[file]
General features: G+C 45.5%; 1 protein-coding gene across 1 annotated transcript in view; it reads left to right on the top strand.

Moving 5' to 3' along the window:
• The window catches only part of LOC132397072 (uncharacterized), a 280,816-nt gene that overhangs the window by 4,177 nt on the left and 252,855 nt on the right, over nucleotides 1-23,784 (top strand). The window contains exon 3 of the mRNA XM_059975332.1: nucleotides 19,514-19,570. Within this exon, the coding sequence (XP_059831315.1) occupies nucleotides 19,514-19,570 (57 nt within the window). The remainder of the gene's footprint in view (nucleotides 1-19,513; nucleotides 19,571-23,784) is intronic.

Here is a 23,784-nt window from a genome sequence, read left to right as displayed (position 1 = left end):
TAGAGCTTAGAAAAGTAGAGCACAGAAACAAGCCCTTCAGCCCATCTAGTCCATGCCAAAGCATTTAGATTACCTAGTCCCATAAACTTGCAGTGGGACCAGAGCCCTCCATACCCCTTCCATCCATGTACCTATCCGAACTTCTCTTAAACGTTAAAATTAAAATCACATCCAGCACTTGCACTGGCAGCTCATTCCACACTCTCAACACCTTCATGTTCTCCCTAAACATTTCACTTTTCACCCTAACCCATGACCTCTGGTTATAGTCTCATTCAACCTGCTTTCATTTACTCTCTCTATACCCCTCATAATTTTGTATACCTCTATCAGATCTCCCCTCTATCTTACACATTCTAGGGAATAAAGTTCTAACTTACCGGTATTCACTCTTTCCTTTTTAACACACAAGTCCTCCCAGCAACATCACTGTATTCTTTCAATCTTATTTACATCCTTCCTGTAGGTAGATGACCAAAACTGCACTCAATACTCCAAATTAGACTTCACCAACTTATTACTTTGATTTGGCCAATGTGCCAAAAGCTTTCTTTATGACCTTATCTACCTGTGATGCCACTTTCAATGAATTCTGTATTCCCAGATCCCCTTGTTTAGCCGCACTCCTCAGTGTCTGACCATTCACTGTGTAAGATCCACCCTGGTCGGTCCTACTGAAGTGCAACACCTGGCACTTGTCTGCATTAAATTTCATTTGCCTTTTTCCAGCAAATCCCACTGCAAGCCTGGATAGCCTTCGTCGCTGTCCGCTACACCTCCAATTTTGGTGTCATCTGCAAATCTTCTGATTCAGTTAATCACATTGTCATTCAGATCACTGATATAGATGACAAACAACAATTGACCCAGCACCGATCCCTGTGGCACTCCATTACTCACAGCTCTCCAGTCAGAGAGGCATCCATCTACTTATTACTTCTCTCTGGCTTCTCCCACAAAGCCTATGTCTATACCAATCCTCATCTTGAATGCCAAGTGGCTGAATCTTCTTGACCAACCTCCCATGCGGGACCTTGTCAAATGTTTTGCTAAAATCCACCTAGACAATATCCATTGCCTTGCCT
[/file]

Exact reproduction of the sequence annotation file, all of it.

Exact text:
General features: G+C 45.5%; 1 protein-coding gene across 1 annotated transcript in view; it reads left to right on the top strand.

Moving 5' to 3' along the window:
• The window catches only part of LOC132397072 (uncharacterized), a 280,816-nt gene that overhangs the window by 4,177 nt on the left and 252,855 nt on the right, over nucleotides 1-23,784 (top strand). The window contains exon 3 of the mRNA XM_059975332.1: nucleotides 19,514-19,570. Within this exon, the coding sequence (XP_059831315.1) occupies nucleotides 19,514-19,570 (57 nt within the window). The remainder of the gene's footprint in view (nucleotides 1-19,513; nucleotides 19,571-23,784) is intronic.

Here is a 23,784-nt window from a genome sequence, read left to right as displayed (position 1 = left end):
TAGAGCTTAGAAAAGTAGAGCACAGAAACAAGCCCTTCAGCCCATCTAGTCCATGCCAAAGCATTTAGATTACCTAGTCCCATAAACTTGCAGTGGGACCAGAGCCCTCCATACCCCTTCCATCCATGTACCTATCCGAACTTCTCTTAAACGTTAAAATTAAAATCACATCCAGCACTTGCACTGGCAGCTCATTCCACACTCTCAACACCTTCATGTTCTCCCTAAACATTTCACTTTTCACCCTAACCCATGACCTCTGGTTATAGTCTCATTCAACCTGCTTTCATTTACTCTCTCTATACCCCTCATAATTTTGTATACCTCTATCAGATCTCCCCTCTATCTTACACATTCTAGGGAATAAAGTTCTAACTTACCGGTATTCACTCTTTCCTTTTTAACACACAAGTCCTCCCAGCAACATCACTGTATTCTTTCAATCTTATTTACATCCTTCCTGTAGGTAGATGACCAAAACTGCACTCAATACTCCAAATTAGACTTCACCAACTTATTACTTTGATTTGGCCAATGTGCCAAAAGCTTTCTTTATGACCTTATCTACCTGTGATGCCACTTTCAATGAATTCTGTATTCCCAGATCCCCTTGTTTAGCCGCACTCCTCAGTGTCTGACCATTCACTGTGTAAGATCCACCCTGGTCGGTCCTACTGAAGTGCAACACCTGGCACTTGTCTGCATTAAATTTCATTTGCCTTTTTCCAGCAAATCCCACTGCAAGCCTGGATAGCCTTCGTCGCTGTCCGCTACACCTCCAATTTTGGTGTCATCTGCAAATCTTCTGATTCAGTTAATCACATTGTCATTCAGATCACTGATATAGATGACAAACAACAATTGACCCAGCACCGATCCCTGTGGCACTCCATTACTCACAGCTCTCCAGTCAGAGAGGCATCCATCTACTTATTACTTCTCTCTGGCTTCTCCCACAAAGCCTATGTCTATACCAATCCTCATCTTGAATGCCAAGTGGCTGAATCTTCTTGACCAACCTCCCATGCGGGACCTTGTCAAATGTTTTGCTAAAATCCACCTAGACAATATCCATTGCCTTGCCT